Adams County

Bernard L. Corbin

Born 29 Dec 1923
Died 8 Aug 1944



I inclose (sic) a letter received from Bernard Corbin, formerly of Mt. Etna and Corning. Publish it if you care to. I tho’t it would interest a number of people as Bernard was a very popular boy.
Dorris Gossard, Mt. Etna, IA.

England, March 13, 1944
Dear Friend: -- It has been quite sometime since I last wrote to you so I had better try to answer some of your questions. I will tell you a little about the camp and my army life in England. The camp is pretty nice but not as comfortable as they were in the states. We have washing and shower rooms and if you are lucky enough to be first you will get hot water. We have a laundry system where we can send out clothes, but most of us do our own washing and ironing as the English are rather slow and short of laborers.

Our mess hall is large and has fairly good cooking equipment. As for the food we eat, it is not too bad for being overseas. We had chicken, potatoes, peas and carrots, gravy, coffee, bread and butter and cake for dinner today.

Our barracks are wood and the beds are made of wood with upper and lower bunks. My bunk is the lower one and I am always afraid that the person above me will fall through some night. We have a large theatre and have had three picture shows a week, and rest of the nights are stage shows.

Our PX are run by our own boys and we usually get two candy bars, one package of gum, seven packages of cigarettes and etc., for weekly rations.

The English run clubs of their own where can drop in for a pot of tea and cakes. The boys in my barracks are from all different states and we get along very good. If we stay in at nights we usually devote our time to writing letters, playing cards, reading if we can find something to read or arguing about the Civil War with a few of the southern boys. The country here reminds me of the middle western states and sometimes you could almost feel at home if you didn’t know different. Most of the towns are small and about the size of Corning and Carbon.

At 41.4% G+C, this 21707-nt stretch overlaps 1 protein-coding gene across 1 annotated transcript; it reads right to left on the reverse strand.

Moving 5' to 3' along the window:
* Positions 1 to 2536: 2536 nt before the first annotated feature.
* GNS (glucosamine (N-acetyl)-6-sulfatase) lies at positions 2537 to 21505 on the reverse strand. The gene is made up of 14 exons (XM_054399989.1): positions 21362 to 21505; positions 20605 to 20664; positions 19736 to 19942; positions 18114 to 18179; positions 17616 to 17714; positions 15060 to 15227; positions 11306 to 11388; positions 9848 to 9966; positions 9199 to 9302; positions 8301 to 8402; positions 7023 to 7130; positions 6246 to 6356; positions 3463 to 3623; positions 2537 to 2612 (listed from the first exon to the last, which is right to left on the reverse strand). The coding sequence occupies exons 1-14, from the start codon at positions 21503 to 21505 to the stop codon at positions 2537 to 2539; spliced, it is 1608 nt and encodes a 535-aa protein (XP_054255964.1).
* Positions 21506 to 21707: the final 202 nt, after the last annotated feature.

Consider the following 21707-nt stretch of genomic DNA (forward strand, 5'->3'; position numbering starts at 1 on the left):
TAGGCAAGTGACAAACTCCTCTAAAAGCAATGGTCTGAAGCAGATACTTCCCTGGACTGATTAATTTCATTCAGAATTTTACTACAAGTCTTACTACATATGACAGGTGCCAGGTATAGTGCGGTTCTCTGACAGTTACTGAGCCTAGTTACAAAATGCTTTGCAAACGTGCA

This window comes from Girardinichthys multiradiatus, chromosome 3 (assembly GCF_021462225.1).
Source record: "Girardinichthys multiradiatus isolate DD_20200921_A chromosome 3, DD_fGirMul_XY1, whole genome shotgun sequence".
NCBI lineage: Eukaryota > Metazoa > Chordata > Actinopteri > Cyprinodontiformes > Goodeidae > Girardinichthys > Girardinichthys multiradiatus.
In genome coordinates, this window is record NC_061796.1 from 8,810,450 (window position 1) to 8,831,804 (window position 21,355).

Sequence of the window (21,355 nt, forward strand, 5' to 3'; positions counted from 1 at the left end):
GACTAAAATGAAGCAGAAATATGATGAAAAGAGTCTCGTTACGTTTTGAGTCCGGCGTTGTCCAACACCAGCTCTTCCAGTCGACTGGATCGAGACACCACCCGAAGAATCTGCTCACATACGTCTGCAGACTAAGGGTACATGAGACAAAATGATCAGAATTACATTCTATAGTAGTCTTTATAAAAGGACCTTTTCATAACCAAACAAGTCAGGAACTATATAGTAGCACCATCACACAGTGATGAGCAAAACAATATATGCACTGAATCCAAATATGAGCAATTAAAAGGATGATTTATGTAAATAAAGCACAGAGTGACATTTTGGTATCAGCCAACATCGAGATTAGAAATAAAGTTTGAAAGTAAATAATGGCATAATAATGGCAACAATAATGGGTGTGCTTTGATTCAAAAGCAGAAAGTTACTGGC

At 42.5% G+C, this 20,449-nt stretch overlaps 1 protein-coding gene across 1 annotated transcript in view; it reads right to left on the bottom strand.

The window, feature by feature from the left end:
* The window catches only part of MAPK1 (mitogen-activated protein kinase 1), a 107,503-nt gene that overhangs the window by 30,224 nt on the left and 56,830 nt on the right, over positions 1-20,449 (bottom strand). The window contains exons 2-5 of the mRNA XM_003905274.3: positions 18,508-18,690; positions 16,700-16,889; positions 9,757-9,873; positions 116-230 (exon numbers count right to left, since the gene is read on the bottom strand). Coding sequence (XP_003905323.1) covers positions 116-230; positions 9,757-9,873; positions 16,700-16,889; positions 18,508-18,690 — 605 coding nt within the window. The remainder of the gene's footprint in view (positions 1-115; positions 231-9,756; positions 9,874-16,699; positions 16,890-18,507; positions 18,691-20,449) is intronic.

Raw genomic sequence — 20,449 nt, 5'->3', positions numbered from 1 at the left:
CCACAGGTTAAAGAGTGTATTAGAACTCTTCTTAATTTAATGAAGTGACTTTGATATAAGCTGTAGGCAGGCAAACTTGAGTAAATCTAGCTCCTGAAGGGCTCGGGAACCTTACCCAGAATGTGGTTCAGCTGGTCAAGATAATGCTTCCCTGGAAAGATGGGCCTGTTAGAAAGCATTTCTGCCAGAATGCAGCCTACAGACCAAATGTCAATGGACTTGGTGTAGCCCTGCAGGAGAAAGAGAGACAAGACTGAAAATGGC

Well, friend, I must close and write to mother.

Your Friend,
Bernard Corbin

Source: Adams County Free Press, Corning, Iowa, Thursday, April 20, 1944, Page 8

Pvt. Bernard Corbin Killed In Battle

Mrs. Harry Bohanan of Corning received a message Saturday, conveying the sad news that her brother, Pvt. Bernard Corbin, had been killed in action in France on August 8. Bernard was about 21 years of age and entered service from Portland, Oregon, in January, 1943. His mother, Mrs. Edith Corbin, is now living with a daughter in Portland. Bernard was born and raised in the vicinity of Mt. Etna, and his many friends will regret to hear of the unfortunate news. A brother, Kenneth Corbin, lives in the vicinity of Elliott.

Source: Adams County Free Press, Corning, Iowa, Thursday, September 07, 1944, Page 1

Card of Thanks

We wish to express our sincere gratitude for the letters and cards sent us in our recent sorrow of the loss of our son and brother, Cpl. Bernard W. Corbin.
Mrs. Edith Corbin and Family.

Source: Adams County Free Press, Corning, Iowa, Thursday, September 28, 1944, Page 7



Cpl. Bernard W. Corbin was killed in action in France August 8, 1944, a year and ten months after entering the army. He was born at Grant, Iowa, December 29, 1923, the son of Richard Corbin, who died in 1925, and Edith Corbin, now of 5024 S. E. Ogden St., Portland, Oregon. The family moved to Mt. Etna where Bernard attended grade school. He was a good student and later attending Corning High, graduating with the class of 1941. That fall he and his mother moved to Portland where Bernard held a good factory job until inducted. It was his ambition to become a success in the industrial world that he might provide a home for his mother, to whom he was devoted.

But War is no respecter of the ways of Peace as millions of tragedies shall have testified ere present hostilities cease . . .

Bernard was a serious minded, Christian boy, a member of the Brethren church of Mt. Etna.

Surviving brothers and sisters are Kenneth of Elliott, Ia.; Dale, G. M. 1/c, Navy; Mrs. Dorothy Bohanan of Corning; Mrs. Violet Cochran, Denver, Col.; Mrs. Velma Falconer, Boardman, Ore.; Mrs. Vivian Bunnell and Mrs. Florence Bryson of Portland, Ore.; seven nephews, eight nieces and an aged grandfather, John Corbin of Stratford, Mo.

Source: Adams County Free Press, Corning, Iowa, Thursday, October 05, 1944 (photo included)